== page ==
The state of emergency imposed for 60 days allows the government to mobilize 3,600 soldiers and police to patrol 65 prisons nationwide. The country's prison system is grappling with a spate of bloody riots. So far in 2021, 238 prisoners have died in the riots. (See Sept. 30's post.)

The announcement came on the eve of an official visit by U.S. Secretary of State Antony Blinken (see Regional Relations section below).

News Briefs

  • "The Cuban government has systematically engaged in arbitrary detention, ill-treatment of detainees, and abuse-ridden criminal prosecutions in response to overwhelmingly peaceful anti-government protests in July 2021, Human Rights Watch said in a new report released today. "The consistent and repeated patterns of abuses by multiple security forces, in multiple locations across Cuba, strongly suggest a plan by Cuban authorities to repress and suppress the demonstrations."
  • The new issue of Americas Quarterly focuses on "the profound, and possibly terminal, threat that fake news and misinformation pose to the democracies of the Americas. ... the onslaught has accelerated a decade-long trend of declining confidence in democratic institutions, while costing countless lives during the pandemic. Disillusioned, many are putting their faith instead in authoritarian leaders, who are delighted by (and in some cases directly feeding) the confusion."

  • Governments and civil society have tried a number of different approaches to fight misinformation. But the region's high rates of social media use make its countries fertile territory for fake news. And several of the proposed solutions infringe on free speech or can be easily abused by authoritarian governments with their own agendas. (Americas Quarterly)
  • U.S. and senior Haitian officials worked Monday to free 17 members of an Ohio-based Christian aid organization kidnapped over the weekend in Haiti, reports the Washington Post. (See yesterday's post.) Members of the 400 Mawozo gang asked for $1 million for each hostage for their release, reports CNN.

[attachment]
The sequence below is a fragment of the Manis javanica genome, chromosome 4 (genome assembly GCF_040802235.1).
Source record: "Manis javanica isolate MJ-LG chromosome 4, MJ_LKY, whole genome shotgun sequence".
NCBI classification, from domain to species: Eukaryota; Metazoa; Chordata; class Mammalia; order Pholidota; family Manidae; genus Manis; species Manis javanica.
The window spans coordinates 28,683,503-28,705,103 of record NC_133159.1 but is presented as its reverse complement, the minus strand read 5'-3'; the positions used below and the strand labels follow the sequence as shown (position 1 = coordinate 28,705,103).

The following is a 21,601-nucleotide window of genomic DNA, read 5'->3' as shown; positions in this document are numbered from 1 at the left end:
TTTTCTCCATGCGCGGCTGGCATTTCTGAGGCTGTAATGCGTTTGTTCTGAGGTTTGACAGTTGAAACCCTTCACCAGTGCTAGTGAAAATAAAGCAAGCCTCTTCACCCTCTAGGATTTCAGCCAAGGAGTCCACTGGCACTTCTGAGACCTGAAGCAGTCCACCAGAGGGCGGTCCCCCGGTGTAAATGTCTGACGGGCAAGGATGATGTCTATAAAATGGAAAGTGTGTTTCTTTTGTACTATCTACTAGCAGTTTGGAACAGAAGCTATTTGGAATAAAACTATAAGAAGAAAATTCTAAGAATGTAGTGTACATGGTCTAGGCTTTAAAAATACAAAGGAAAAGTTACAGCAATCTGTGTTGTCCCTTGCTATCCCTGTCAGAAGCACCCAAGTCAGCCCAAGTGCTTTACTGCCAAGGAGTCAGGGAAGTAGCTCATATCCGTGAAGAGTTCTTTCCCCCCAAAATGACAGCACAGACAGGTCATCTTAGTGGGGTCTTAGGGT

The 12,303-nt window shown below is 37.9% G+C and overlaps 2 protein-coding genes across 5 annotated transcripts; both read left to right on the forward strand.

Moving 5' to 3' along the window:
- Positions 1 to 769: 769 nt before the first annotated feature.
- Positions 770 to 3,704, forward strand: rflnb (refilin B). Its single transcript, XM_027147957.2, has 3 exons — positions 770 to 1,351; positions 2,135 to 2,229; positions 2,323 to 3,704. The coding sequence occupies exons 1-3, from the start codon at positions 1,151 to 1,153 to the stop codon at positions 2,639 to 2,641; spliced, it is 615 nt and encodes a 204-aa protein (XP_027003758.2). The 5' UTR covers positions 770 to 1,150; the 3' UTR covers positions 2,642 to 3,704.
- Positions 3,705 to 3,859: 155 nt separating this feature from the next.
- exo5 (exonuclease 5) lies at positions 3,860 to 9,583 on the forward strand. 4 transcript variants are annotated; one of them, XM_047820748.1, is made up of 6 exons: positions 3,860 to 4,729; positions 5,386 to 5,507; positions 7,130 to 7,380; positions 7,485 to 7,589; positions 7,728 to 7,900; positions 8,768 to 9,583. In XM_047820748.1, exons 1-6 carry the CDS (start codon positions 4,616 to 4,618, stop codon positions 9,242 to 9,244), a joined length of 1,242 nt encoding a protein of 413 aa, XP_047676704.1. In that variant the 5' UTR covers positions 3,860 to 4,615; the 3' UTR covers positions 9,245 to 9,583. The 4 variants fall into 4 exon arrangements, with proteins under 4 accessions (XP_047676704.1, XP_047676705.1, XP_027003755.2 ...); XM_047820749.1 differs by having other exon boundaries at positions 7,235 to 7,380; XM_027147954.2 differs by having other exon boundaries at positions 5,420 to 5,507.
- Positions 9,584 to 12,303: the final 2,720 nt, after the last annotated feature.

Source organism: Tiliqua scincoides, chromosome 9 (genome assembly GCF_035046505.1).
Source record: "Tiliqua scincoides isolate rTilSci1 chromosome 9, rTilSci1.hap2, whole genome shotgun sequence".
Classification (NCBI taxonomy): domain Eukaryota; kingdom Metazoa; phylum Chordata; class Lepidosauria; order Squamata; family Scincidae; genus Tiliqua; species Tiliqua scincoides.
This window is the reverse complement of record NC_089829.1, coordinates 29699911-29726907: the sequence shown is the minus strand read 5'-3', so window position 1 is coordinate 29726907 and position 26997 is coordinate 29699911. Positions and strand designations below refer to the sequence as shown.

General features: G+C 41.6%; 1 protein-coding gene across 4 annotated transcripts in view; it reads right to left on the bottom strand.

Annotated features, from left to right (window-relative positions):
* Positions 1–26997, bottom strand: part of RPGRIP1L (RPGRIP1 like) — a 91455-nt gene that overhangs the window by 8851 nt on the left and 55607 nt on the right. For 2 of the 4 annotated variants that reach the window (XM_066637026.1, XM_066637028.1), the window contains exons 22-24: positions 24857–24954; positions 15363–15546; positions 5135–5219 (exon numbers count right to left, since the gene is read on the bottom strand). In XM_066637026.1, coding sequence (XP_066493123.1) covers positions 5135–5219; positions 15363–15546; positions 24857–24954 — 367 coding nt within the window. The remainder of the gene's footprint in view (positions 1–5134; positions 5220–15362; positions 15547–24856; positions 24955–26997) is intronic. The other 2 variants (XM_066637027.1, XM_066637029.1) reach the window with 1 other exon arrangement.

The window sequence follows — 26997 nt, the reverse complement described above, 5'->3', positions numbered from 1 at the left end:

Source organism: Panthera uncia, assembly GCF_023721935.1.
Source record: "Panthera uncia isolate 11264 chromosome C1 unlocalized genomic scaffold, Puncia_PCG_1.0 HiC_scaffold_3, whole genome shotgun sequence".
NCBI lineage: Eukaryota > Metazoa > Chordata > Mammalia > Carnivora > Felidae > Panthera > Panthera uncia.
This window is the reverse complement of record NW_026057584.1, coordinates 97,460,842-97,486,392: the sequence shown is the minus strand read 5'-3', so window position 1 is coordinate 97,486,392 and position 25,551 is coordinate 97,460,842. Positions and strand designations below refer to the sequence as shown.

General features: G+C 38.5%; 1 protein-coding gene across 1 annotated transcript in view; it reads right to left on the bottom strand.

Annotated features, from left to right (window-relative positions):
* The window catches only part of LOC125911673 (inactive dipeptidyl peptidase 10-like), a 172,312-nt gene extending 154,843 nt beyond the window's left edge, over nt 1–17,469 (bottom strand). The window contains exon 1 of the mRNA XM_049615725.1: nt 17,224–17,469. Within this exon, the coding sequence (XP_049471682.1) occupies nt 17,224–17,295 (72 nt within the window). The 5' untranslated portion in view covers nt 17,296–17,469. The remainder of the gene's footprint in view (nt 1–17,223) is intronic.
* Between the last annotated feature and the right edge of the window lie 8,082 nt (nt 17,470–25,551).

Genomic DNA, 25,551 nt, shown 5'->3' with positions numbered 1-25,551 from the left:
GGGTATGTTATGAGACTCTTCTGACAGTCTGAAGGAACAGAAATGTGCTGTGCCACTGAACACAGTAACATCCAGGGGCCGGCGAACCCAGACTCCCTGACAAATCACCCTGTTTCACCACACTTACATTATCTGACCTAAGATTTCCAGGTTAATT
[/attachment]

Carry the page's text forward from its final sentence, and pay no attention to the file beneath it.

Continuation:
• Port-au-Prince streets were largely deserted yesterday due to a general strike in protest of insecurity, called before the kidnapping, reports the Washington Post. Unions and other groups vowed to continue the shutdown today, reports the Associated Press. (See yesterday's post.)

  • "Haiti’s spiraling mayhem, florid lawlessness and humanitarian meltdown were predictable following the assassination of President Jovenel Moïse in July. In a country already crippled by governmental dysfunction, the vacuum of political legitimacy and authority after that murder left a breeding ground for anarchy," argues a Washington Post editorial that calls for outside intervention, despite the unintended consequences these actions have had historically.
Regional Relations
  • Members of a group involved in killing Moïse had conspired to assassinate Bolivian President Luis Arce ahead of the 2020 election that brought him to power, Bolivia's interior minister said yesterday. Eduardo del Castillo said at a news conference that the government had seen emails, audio recordings, immigration data and hotel stays that proved the failed plot against Arce, reports Reuters. (See also Caracol.)

  • Mexican President Andrés Manuel López Obrador promised to help the U.S. government push for stronger action on climate change. Speaking at an event with U.S. climate envoy John Kerry, López Obrador said that “we are going to support the plan President Biden is promoting” ahead of COP26. (Associated Press)

  • U.S. Secretary of State Antony Blinken arrives in Ecuador today, where he will meet with President Guillermo Lasso. He will also travel to Colombia on this trip, where he will meet with President Iván Duque, a South America trip the U.S. has touted as a bid to support and broaden ties with Latin America's democracies, reports AFP. Blinken will meet human rights groups and will also address two key issues for the Biden administration -- climate change and migration.

  • The visit comes as tension spikes between the U.S. and Venezuela, after  Alex Saab, a Colombian businessman accused of money laundering on behalf of Venezuela's government, was extradited to the United States from Cape Verde. Venezuela's government immediately suspended internationally mediated negotiations with the political opposition. (See yesterday's post.) Yesterday a senior State Department official said Venezuela's government could demonstrate its seriousness about forging a better future for the Venezuelan people and alleviating the humanitarian crisis "by returning to the table" to continue talks, reports Voice of America.
  • Saab appeared for the first time in Miami federal court yesterday. Saab, who prosecutors say was a major conduit for corruption by Nicolás Maduro’s inner circle, was charged with eight counts of money laundering, reports the Associated Press. (See yesterday's post.)